• Open a checking account for earnings from your gig work. Singletary calls this a “sweep account,” meaning earnings go in and then you transfer what is needed to your regular checking account to cover monthly expenses (or another specific goal). This also makes it easier to keep track of earnings. 
  • Save money for the slow months. When side-gig work is irregular, there will be lower income months and higher income months. It’s tempting to increase spending when you earn more, but try to save that extra money to make up for the months when you earn less. 
  • Set up a tax payment account. Since many gig platform workers are considered independent contractors, it’s imperative to calculate the federal, state, self-employment and any local taxes you might need to pay. Check out this article from NerdWallet to learn more, or get in touch with Prepare + Prosper, a trusted organization, to help you file your taxes. Don’t ignore the taxes. As much as you may need the cash today, putting off your tax payments can create a significant debt.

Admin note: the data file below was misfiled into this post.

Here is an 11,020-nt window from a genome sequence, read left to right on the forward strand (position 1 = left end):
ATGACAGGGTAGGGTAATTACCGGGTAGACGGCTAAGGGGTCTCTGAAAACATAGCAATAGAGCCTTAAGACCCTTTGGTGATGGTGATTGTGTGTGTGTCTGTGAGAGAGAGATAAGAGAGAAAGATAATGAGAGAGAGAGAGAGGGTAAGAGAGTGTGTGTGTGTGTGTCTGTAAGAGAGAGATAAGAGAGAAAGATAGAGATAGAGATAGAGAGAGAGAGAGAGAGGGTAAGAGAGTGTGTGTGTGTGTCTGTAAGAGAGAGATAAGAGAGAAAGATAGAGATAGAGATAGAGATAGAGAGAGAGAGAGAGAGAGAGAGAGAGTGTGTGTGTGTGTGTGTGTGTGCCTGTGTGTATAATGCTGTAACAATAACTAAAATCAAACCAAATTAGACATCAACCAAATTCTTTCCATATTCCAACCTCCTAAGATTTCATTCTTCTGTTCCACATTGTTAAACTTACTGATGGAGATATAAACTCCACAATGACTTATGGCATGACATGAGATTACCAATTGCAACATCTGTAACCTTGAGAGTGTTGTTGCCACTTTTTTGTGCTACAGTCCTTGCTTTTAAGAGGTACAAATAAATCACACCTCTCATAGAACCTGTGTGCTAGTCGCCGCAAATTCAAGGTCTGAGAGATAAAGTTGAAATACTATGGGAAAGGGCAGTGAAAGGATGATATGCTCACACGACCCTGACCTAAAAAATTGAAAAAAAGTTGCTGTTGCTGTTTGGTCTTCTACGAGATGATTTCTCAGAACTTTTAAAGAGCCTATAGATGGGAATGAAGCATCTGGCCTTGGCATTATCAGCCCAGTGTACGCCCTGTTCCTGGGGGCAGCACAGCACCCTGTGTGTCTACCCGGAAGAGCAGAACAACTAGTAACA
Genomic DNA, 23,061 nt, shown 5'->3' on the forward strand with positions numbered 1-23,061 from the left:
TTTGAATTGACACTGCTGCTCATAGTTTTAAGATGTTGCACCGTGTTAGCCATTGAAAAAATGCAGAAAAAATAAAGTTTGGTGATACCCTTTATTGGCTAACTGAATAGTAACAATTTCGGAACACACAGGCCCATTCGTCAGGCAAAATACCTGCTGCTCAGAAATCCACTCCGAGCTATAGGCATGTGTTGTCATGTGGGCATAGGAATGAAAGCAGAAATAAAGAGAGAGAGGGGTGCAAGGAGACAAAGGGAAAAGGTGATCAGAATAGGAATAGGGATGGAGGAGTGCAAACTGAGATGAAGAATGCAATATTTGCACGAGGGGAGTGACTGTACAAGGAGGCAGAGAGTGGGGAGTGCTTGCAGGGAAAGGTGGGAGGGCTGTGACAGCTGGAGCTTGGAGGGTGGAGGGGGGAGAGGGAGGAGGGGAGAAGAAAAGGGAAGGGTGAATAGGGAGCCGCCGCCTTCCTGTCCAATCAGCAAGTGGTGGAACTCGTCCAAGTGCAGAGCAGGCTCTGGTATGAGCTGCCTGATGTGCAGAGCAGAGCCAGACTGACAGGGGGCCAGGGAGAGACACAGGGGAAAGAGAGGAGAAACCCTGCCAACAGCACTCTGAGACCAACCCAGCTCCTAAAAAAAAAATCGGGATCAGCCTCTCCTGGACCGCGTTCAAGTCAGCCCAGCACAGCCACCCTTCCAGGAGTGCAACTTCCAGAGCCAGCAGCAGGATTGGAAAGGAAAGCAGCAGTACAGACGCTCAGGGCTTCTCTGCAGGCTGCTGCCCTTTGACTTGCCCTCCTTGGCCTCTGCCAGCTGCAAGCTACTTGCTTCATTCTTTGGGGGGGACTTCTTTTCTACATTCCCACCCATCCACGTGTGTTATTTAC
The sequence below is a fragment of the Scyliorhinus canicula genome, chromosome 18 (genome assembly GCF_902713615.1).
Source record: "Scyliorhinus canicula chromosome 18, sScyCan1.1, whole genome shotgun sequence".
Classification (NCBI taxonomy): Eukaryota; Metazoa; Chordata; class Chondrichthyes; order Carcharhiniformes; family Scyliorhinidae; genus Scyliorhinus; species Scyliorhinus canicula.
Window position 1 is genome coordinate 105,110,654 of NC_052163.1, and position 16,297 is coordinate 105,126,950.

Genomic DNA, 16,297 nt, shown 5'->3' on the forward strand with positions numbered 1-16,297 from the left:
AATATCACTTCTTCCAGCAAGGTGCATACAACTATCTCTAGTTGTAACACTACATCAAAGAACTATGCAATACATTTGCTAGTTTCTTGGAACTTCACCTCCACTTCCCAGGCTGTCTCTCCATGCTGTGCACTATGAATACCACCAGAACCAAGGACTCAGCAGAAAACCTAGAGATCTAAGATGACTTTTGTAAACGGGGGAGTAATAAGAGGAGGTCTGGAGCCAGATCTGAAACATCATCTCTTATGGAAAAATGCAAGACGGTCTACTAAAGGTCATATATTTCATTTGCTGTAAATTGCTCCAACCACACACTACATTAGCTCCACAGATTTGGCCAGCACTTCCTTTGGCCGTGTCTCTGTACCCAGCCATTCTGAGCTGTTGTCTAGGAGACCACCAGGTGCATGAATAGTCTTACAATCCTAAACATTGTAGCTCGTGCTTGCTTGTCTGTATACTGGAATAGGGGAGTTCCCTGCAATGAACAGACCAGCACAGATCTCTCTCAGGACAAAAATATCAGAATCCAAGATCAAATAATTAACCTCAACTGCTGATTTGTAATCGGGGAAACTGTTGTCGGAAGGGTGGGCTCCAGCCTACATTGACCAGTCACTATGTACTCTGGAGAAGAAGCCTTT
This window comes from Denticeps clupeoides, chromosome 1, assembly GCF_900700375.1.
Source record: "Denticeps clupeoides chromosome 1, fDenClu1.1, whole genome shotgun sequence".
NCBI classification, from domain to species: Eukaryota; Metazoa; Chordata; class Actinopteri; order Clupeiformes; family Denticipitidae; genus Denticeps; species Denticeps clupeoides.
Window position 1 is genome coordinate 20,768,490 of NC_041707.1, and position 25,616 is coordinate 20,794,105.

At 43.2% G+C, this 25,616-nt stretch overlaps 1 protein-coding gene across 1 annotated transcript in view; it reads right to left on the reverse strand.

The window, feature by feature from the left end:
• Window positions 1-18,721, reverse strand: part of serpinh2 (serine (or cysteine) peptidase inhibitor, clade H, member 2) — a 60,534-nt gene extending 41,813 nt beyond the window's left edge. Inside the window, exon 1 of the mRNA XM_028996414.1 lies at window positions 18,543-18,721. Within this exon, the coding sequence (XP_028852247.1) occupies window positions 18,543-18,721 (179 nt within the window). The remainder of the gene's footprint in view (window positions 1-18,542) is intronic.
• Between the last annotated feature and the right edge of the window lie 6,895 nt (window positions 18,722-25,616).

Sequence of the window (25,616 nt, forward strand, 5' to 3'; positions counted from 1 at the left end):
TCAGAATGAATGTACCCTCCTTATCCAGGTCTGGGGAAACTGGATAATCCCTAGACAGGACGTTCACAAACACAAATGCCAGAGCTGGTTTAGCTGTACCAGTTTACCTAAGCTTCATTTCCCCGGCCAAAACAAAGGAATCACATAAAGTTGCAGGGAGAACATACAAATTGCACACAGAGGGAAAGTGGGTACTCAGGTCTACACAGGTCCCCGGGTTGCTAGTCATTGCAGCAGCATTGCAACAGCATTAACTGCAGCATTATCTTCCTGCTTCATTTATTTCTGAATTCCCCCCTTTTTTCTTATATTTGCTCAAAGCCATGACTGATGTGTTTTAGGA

Beware of gig work scams — regardless of whether you are the worker or buyer

As the prevalence of gig work grows, so too do the opportunities for scammers. Job scams have been around for a long time, but the tactics are continually evolving. The Federal Trade Commission (FTC) reported that in 2022, business opportunities and job scams were in the top five most common frauds. The FTC offers the following tips for avoiding a job scam: 

  • Search online. Enter the name of the company plus the words “scam,” “review” or “complaint.” Take note: just because there are no complaints doesn’t mean the company is honest. Also, scammers can spoof company websites to trick victims into thinking they are applying at a well-known company, when it really is a scam.